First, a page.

New Jersey recorded a rare reduction last year in the grand total that’s owed to all the state’s bondholders and other investors, but not enough to knock the Garden State out of its standing as one of the nation’s most indebted states.
Theof the state’s borrowing was released by the Department of Treasury on Friday, and it showed the total bonded debt for New Jersey dropped by nearly $1 billion to $45.16 billion as of the end of fiscal year 2018.
The reduction is just the second to occur over the last decade, but the improvement is likely to be short-lived. That’s because about $1 billion in new state borrowing has occurred since the figures reflected in Treasury’s new report were tallied. Recent bond issues approved by New Jersey voters will also push the total even higher once those bonds are brought to market.
Meanwhile, when New Jersey’s non-bonded long-term obligations are scored by Treasury — such as all the money owed to retired public workers who’ve been promised a pension in New Jersey — the overall total for both bonded and non-bonded debt soars to well over $200 billion. That sum is more than five times the size of the state’s annual budget.
Public-finance experts generally agree that some level of debt is acceptable as states pay for long-term investments in things like roads, schools and the like — items that are expected to last for generations and can’t be paid off in a single fiscal year. But state-government borrowing has surged on several occasions since the early 2000s, making New Jersey one of the most indebted states in the country.
The last big increase occurred during FY2017, the last full year in office for former Republican Gov. Chris Christie. Total bonded debt surged by nearly 8 percent that year,for New Jersey at $46.1 billion.
But the following year brought a nearly $1 billion reduction in the debt total as Democrat Phil Murphy replaced Christie in the governor’s office, according to the latest debt report. Treasury officials have attributed the year-over-year decline to the state making larger debt payments compared to any new borrowing that occurred. Despite the reduction, which measured 2 percent, New Jersey’s aggregate bonded debt is still up by nearly $10 billion over the last decade. (Total debt for New Jersey was $36.3 billion in FY2009.)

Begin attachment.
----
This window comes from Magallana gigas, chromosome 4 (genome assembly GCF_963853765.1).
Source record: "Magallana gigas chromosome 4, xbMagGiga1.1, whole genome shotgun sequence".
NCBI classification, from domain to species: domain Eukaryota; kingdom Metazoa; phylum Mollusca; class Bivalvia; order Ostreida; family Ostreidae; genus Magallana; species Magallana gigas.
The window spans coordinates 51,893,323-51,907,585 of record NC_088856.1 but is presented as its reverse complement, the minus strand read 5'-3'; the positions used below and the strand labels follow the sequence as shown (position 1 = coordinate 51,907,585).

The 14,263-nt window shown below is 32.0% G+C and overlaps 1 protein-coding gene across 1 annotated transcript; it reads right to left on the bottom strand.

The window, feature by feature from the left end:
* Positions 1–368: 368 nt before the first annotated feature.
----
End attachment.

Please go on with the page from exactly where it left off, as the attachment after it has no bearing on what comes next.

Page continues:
Meanwhile, more than $1 billion in new state borrowing has already been issued since the end of FY2018, with $750 million in bonds sold to pay for Transportation Trust Fund projects in January 2019, and another $350 million for school-construction projects in November 2018, according to the latest debt report. Even more new borrowing is due to occur in upcoming months as bond issues approved by voters in recent years are already in the state’s pipeline. They includeand for school security and vocational-technical facility upgrades.
What all the borrowing means for New Jersey residents once the numbers are crunched is a per-capita, tax-supported debt bill of $4,281. That ranks fourth-highest among all the states, according to figures from Moody’s Investors Service that are cited in Treasury’s report. Connecticut has the highest net tax-supported per-capita debt bill, at $6,544; it’s followed by Massachusetts ($6,085) and Hawaii ($5,257).
New Jersey also ranks fourth-highest when it comes to measuring debt as a percentage of the state’s gross-domestic product, which was 6.7 percent. Connecticut again leads the way, with 9 percent; followed by Hawaii, 8.86 percent; and Massachusetts, 8.25 percent.
And on the nonbonded side of New Jersey’s ledger, the state’s continued underfunding of its obligation to the $76.5 billion public-worker pension system shows up in the official debt report’s assessment of the state’s net pension liability. That sum was pegged at nearly $100 billion as of the end of FY2018, marking some improvement as Murphy has been sticking to a pension funding ramp-up schedule that was first established by Christie.
The state also uses its own way of calculating the overall pension obligation for budget purposes that’s different from the general accounting standards for such liabilities; the unfunded liability for the retirement funds for both state and local-government workers using that accounting method is a more modest $62 billion.
In the annual budget, which totals more than $38 billion, the costs tied to the state’s bonded debt and other long-term fiscal obligations include general debt-service payments, which will come to roughly $4 billion in FY2020, and the state pension payment, which is projected to be $3.8 billion in FY2020. Under the current pension-funding ramp-up schedule, the state will reach full payment of its annual employer contribution in FY2023, when the required payment will total more than $6 billion. The size of the annual payment will then have to stay at that level for several decades to offset the many years of underfunding.